When multiple generations come together, innovation begins.

The next-generation of workers are beginning to graduate college, and despite there being an increased need for talent, the supply chain and logistics industries are still struggling to recruit and retain younger employees.

It’s not for the lack of education of young professionals, either. Many universities across the country have added supply chain management programs to their roster, and jobs within the industry are expected to grow until 2028, according to the Bureau of Labor Statistics. However, a study by Bastian Consulting found that a majority of graduates are unlikely to apply for roles because 76% believe that isn’t enough being done to raise awareness of opportunities within the industry.

“Attracting younger supply chain professionals and transportation drivers who belong to the younger millennial and Gen-Z generations are vital not only to the survival of the industry, but its ability to thrive as the lifeblood of the American economy,” says Brian Holland, president and CFO, Fleet Advantage. “Younger generations want to feel like they’re an important part of the greater good, and this is the real message that needs to be communicated to budding professionals who are still deciding where to plant their professional roots. Graduates will be working with their skillsets wherever they land. However, the intricate technology and data analytics paired with supply chain management that is now being utilized to help the industry make its business decisions, is truly what will make younger generations want to stay and grow.”

“In addition to technology tools and resources, younger generations and professionals are also placing a high premium on companies that value diversification within their staff. Equal opportunity is very important to Gen-Z and younger millennials, and companies that demonstrate this as a priority, not just in marketing materials but also in the actions they take, will have a much better chance at attracting from this growing network of available talent,” he continues.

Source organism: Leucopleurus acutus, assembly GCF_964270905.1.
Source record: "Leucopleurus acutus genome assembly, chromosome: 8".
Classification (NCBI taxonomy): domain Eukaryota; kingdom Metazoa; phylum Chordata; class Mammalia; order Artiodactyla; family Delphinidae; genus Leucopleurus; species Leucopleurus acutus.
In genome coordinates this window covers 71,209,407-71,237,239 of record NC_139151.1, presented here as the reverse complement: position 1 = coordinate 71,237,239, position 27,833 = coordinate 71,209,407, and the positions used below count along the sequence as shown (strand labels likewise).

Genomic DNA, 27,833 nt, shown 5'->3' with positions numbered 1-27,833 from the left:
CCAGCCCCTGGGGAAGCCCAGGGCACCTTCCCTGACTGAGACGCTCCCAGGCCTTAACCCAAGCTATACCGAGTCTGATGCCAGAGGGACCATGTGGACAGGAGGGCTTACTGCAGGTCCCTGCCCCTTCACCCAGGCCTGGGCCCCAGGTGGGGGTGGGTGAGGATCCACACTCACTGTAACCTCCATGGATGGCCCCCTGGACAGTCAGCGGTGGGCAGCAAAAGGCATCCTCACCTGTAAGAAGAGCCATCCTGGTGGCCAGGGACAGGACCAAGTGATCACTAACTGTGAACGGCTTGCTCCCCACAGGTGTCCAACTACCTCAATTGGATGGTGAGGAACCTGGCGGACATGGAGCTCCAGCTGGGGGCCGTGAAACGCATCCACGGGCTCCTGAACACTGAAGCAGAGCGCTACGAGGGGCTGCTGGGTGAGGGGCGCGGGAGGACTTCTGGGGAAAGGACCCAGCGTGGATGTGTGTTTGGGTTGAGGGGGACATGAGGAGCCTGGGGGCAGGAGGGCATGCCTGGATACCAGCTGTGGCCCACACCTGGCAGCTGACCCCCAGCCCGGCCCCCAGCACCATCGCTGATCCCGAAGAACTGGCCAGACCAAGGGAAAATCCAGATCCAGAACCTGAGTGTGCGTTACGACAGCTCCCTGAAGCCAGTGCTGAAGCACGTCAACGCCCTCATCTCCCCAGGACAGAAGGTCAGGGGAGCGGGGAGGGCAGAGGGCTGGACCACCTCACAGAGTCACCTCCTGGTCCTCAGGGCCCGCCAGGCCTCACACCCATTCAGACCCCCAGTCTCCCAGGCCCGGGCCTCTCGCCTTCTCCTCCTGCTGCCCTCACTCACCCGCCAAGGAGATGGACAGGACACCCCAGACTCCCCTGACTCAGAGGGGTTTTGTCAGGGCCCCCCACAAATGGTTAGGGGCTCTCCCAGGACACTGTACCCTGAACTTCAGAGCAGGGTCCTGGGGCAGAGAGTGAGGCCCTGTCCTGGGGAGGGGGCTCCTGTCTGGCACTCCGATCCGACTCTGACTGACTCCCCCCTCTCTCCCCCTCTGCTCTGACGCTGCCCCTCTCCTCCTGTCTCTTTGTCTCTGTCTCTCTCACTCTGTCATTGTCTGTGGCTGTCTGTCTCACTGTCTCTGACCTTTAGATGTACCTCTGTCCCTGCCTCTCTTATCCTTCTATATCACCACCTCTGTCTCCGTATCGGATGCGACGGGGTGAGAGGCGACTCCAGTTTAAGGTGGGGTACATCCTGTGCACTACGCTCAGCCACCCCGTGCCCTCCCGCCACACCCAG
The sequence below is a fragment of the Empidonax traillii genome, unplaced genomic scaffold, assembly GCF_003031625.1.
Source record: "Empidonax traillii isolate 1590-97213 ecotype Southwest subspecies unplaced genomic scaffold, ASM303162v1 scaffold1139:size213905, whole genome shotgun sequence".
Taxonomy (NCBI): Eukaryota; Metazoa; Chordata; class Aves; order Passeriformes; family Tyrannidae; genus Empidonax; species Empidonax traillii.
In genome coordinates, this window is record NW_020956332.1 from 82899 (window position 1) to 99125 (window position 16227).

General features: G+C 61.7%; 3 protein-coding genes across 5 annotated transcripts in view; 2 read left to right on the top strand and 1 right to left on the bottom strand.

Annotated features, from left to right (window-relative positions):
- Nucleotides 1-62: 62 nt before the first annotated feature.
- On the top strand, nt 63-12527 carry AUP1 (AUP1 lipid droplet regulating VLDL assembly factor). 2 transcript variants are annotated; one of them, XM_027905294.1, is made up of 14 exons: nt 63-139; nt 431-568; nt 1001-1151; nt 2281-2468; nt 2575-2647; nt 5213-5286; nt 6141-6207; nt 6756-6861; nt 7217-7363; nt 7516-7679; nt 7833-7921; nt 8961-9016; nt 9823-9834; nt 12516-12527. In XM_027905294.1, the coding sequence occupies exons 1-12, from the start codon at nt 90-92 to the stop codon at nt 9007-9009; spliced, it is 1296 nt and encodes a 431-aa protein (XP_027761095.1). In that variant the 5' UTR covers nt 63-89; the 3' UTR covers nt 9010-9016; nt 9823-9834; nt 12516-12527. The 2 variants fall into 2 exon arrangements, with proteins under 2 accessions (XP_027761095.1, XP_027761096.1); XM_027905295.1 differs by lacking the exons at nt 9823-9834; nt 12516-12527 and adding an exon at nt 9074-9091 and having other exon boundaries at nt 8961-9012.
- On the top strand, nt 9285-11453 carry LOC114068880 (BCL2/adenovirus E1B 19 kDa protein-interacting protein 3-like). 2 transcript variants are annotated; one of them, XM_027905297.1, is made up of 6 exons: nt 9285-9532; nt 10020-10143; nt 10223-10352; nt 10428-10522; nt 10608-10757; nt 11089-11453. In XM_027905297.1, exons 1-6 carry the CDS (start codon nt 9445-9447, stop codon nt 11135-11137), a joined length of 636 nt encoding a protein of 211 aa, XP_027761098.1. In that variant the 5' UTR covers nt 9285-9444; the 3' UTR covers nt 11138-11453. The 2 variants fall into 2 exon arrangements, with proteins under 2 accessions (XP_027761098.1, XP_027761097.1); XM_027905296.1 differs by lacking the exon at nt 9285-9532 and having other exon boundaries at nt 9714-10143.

Regardless on the efforts a company puts into recruiting, there is still a large age gap between employees. This is when mentoring – and even reverse mentoring – can benefit organizations. Holland believes that Gen-Z and younger millennials are naturally multi-taskers as they have been raised in a digital environment, allowing them to add a unique perspective to traditional day-to-day tasks.

“In my experience, Gen Z has more curiosity than previous generations. They are unafraid to challenge the status quo, and they ask more questions than their millennial predecessors. The supply chain industry will benefit from the curious nature of the digitally native Gen Z workforce. I expect to see further innovation, automation and flexibility emerge in this historically rigid industry,” says Kari Heyens, VP of recruiting, Arrive Logistics.

Along with this, young professionals are looking to gain new perspective on legacy agencies and re-shape outdated philosophies and equipment. When employees come to work together, they can evolve the industry for the better.

“This isn’t about Gen-Z versus seasoned veterans of 25-plus years. Gen-Z students are honored to work alongside some of the industry’s longest-tenured professionals. But they’re also proud to know that as a young professional they are contributing to the success of the industry as a whole,” says Holland. “In addition to the new ways that data, technology and sustainability are reshaping these industries, they will also see that a new focus on safety initiatives are also critically important today. As these younger professionals make their way into management careers, they will help reshape these management philosophies into the future.”

In the last year we have seen how crucial supply chain management is across the globe. Supply chain professionals have faced significant pressure to source goods throughout the COVID-19 pandemic and are shifting focus into different areas. When generations of workers come together for the greater good of the industry, new waves of innovation begin.

Photo credit: stock.adobe.com/Supply & Demand Chain Executive, original article published here.

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